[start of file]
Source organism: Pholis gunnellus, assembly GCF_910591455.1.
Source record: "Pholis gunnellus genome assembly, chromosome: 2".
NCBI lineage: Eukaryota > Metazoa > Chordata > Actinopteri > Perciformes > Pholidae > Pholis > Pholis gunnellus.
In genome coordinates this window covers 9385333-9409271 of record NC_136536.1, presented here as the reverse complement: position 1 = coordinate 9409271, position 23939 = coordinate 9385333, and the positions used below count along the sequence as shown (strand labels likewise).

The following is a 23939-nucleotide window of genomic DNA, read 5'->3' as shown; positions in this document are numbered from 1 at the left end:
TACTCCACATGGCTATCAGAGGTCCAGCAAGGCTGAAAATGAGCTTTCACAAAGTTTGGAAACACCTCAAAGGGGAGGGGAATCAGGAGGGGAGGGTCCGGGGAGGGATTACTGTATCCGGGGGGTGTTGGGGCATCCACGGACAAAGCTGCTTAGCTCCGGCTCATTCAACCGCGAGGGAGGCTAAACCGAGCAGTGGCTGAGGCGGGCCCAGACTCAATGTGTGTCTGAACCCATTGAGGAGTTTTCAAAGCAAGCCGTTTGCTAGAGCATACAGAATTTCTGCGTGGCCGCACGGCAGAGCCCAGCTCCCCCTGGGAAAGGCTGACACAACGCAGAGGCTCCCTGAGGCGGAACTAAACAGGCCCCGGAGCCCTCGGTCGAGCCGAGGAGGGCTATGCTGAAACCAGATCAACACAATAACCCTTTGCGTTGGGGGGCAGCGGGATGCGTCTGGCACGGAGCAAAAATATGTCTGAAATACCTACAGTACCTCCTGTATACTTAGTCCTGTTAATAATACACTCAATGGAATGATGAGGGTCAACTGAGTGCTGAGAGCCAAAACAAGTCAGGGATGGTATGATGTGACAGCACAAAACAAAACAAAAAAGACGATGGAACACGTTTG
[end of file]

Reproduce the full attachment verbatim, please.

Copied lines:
Source organism: Pholis gunnellus, assembly GCF_910591455.1.
Source record: "Pholis gunnellus genome assembly, chromosome: 2".
NCBI lineage: Eukaryota > Metazoa > Chordata > Actinopteri > Perciformes > Pholidae > Pholis > Pholis gunnellus.
In genome coordinates this window covers 9385333-9409271 of record NC_136536.1, presented here as the reverse complement: position 1 = coordinate 9409271, position 23939 = coordinate 9385333, and the positions used below count along the sequence as shown (strand labels likewise).

The following is a 23939-nucleotide window of genomic DNA, read 5'->3' as shown; positions in this document are numbered from 1 at the left end:
TACTCCACATGGCTATCAGAGGTCCAGCAAGGCTGAAAATGAGCTTTCACAAAGTTTGGAAACACCTCAAAGGGGAGGGGAATCAGGAGGGGAGGGTCCGGGGAGGGATTACTGTATCCGGGGGGTGTTGGGGCATCCACGGACAAAGCTGCTTAGCTCCGGCTCATTCAACCGCGAGGGAGGCTAAACCGAGCAGTGGCTGAGGCGGGCCCAGACTCAATGTGTGTCTGAACCCATTGAGGAGTTTTCAAAGCAAGCCGTTTGCTAGAGCATACAGAATTTCTGCGTGGCCGCACGGCAGAGCCCAGCTCCCCCTGGGAAAGGCTGACACAACGCAGAGGCTCCCTGAGGCGGAACTAAACAGGCCCCGGAGCCCTCGGTCGAGCCGAGGAGGGCTATGCTGAAACCAGATCAACACAATAACCCTTTGCGTTGGGGGGCAGCGGGATGCGTCTGGCACGGAGCAAAAATATGTCTGAAATACCTACAGTACCTCCTGTATACTTAGTCCTGTTAATAATACACTCAATGGAATGATGAGGGTCAACTGAGTGCTGAGAGCCAAAACAAGTCAGGGATGGTATGATGTGACAGCACAAAACAAAACAAAAAAGACGATGGAACACGTTTG